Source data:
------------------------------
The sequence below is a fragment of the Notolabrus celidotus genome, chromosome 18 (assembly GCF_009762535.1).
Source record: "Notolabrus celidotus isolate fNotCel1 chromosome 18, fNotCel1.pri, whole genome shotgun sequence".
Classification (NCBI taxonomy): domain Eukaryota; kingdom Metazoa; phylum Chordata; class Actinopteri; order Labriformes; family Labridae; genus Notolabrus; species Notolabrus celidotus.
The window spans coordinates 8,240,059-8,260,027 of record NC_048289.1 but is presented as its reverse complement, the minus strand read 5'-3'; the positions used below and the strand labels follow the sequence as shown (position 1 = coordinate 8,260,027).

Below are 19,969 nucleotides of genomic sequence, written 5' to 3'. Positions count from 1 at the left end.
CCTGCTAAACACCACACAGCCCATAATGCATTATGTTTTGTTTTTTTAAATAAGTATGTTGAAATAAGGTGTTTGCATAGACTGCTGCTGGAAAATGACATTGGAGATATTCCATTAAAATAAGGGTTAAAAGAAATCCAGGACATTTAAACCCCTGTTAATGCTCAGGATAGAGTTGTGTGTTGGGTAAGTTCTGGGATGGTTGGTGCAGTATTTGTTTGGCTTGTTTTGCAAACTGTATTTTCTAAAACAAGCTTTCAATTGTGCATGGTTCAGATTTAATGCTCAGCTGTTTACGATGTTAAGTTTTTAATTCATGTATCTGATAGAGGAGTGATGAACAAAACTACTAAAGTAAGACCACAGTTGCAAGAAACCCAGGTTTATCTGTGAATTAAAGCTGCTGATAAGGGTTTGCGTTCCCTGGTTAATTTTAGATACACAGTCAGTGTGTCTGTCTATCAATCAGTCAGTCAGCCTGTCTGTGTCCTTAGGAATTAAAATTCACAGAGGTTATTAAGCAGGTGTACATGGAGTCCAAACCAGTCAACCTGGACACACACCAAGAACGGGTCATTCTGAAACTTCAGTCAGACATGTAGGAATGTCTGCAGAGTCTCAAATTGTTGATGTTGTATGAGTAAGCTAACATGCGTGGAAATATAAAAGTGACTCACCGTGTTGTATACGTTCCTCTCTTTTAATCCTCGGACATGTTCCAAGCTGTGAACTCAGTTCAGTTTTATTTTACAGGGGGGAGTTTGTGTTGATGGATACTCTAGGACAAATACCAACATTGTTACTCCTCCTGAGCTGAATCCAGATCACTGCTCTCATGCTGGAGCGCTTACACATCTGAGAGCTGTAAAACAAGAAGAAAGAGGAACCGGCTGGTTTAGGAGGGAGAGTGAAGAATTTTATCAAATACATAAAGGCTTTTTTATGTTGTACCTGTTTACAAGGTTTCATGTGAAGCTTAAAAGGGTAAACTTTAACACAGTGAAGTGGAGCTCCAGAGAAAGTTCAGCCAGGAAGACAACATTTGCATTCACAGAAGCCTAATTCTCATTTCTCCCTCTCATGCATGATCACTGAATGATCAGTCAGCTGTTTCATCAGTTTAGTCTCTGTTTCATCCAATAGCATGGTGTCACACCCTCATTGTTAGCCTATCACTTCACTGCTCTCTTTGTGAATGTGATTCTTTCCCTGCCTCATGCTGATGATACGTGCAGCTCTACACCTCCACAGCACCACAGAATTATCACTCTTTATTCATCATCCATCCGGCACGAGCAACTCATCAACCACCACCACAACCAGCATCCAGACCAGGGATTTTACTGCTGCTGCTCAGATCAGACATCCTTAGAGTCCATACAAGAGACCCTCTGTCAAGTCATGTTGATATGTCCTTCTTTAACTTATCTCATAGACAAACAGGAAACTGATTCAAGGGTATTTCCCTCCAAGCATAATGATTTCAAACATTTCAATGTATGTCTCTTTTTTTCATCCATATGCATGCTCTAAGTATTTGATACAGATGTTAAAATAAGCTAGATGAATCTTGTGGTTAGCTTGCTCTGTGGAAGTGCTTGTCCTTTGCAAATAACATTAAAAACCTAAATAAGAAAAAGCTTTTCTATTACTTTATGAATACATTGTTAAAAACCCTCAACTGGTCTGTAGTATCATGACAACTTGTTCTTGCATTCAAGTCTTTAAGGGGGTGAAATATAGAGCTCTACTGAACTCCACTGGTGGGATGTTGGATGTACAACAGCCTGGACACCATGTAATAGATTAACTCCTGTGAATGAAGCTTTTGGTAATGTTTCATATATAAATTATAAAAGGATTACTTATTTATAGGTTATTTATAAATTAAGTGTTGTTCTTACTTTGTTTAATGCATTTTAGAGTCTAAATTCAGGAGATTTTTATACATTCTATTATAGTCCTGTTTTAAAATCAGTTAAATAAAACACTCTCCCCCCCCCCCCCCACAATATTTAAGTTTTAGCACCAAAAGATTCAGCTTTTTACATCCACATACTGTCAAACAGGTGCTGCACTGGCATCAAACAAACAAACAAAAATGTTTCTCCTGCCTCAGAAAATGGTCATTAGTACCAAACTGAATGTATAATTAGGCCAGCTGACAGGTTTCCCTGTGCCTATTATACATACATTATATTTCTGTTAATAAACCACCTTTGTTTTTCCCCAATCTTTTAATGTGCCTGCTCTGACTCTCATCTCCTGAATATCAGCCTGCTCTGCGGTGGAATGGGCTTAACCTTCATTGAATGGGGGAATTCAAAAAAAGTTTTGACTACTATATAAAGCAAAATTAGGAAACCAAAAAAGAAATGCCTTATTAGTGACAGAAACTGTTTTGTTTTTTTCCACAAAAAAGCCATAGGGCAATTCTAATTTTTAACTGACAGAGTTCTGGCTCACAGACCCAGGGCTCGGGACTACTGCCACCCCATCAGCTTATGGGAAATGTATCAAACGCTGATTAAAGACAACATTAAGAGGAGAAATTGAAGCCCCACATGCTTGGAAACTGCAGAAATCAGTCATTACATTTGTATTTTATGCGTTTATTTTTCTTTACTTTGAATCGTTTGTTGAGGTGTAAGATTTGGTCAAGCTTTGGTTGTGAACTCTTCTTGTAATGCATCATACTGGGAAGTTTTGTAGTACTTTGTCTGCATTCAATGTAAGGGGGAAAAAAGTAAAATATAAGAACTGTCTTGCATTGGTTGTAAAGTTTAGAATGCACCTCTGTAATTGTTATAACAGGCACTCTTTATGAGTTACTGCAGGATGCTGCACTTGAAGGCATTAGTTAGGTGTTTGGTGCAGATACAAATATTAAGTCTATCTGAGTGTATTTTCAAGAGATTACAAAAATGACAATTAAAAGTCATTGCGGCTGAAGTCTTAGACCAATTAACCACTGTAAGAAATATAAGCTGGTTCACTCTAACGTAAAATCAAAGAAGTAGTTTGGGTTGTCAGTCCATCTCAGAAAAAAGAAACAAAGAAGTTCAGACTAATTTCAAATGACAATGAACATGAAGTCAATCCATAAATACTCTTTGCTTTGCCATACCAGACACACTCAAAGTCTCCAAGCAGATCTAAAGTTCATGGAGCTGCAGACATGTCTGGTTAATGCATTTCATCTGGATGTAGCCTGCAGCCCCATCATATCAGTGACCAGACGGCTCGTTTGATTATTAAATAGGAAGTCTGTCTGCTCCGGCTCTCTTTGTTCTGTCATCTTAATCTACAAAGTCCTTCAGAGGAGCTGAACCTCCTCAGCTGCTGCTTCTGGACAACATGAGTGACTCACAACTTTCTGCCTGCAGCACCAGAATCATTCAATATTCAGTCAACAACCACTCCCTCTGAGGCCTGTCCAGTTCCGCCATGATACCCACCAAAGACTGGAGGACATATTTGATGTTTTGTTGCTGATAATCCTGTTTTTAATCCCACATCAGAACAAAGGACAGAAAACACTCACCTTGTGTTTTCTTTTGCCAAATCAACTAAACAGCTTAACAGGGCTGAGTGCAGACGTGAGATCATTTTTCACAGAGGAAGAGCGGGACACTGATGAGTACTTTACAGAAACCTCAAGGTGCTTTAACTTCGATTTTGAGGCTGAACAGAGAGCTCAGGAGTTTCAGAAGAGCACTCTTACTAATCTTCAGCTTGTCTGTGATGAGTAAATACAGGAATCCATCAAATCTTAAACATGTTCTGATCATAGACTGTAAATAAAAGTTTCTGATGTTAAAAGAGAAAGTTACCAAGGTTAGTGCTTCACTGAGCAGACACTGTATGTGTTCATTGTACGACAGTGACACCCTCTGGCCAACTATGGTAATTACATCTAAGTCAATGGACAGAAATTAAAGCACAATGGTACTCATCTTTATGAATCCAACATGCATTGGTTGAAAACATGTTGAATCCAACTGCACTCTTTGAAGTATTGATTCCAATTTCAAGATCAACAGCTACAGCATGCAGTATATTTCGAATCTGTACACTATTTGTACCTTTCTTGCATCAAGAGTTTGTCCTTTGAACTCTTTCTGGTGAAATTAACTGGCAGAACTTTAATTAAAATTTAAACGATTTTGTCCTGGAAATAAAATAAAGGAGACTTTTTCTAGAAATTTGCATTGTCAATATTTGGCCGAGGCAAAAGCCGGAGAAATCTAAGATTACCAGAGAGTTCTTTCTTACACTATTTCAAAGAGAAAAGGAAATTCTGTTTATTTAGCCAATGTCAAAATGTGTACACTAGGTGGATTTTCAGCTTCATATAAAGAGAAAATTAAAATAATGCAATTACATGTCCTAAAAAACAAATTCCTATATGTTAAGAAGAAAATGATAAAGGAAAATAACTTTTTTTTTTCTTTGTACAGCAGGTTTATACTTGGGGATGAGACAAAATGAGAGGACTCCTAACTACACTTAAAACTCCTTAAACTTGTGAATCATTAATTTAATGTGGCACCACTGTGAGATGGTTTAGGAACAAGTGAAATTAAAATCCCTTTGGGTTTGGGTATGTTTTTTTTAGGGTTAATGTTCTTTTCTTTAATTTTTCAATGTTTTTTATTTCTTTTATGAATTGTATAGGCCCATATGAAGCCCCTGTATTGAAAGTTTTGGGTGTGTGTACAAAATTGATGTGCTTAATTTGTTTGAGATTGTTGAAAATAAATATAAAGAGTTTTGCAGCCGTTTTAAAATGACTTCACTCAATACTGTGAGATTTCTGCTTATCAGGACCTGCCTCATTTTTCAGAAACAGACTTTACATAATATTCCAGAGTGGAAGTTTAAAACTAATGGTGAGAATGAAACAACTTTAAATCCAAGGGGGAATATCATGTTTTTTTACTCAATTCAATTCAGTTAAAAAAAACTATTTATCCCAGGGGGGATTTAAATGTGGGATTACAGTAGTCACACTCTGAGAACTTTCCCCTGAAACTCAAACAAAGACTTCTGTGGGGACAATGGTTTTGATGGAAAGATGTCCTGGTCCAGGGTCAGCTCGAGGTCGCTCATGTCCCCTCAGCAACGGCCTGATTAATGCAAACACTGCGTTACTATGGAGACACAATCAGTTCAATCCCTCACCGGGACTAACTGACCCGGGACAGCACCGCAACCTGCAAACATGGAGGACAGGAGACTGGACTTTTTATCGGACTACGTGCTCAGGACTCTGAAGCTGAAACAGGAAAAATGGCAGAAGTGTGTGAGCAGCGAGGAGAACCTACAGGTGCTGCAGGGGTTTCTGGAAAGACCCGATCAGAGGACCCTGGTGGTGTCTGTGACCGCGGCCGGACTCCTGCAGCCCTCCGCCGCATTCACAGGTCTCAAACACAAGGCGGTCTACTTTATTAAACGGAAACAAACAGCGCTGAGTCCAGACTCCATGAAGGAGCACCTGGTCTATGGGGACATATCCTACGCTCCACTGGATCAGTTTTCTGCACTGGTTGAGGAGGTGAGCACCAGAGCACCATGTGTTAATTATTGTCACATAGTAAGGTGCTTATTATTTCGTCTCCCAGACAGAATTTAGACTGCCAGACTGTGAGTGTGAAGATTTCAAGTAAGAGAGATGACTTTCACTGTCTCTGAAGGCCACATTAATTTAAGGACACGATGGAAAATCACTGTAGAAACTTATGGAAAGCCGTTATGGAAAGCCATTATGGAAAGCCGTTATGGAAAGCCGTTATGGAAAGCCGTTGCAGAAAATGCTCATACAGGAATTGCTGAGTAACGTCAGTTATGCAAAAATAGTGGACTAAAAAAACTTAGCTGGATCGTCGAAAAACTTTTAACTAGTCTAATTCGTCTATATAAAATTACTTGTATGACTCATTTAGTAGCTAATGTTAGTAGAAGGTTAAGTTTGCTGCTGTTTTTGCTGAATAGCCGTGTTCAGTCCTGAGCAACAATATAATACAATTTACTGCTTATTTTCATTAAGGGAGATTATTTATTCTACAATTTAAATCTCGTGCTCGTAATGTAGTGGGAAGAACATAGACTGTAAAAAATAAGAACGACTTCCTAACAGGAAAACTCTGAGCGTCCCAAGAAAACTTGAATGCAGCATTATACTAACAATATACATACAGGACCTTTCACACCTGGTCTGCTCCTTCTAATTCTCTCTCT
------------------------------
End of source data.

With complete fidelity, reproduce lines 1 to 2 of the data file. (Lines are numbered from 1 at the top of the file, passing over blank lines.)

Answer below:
The sequence below is a fragment of the Notolabrus celidotus genome, chromosome 18 (assembly GCF_009762535.1).
Source record: "Notolabrus celidotus isolate fNotCel1 chromosome 18, fNotCel1.pri, whole genome shotgun sequence".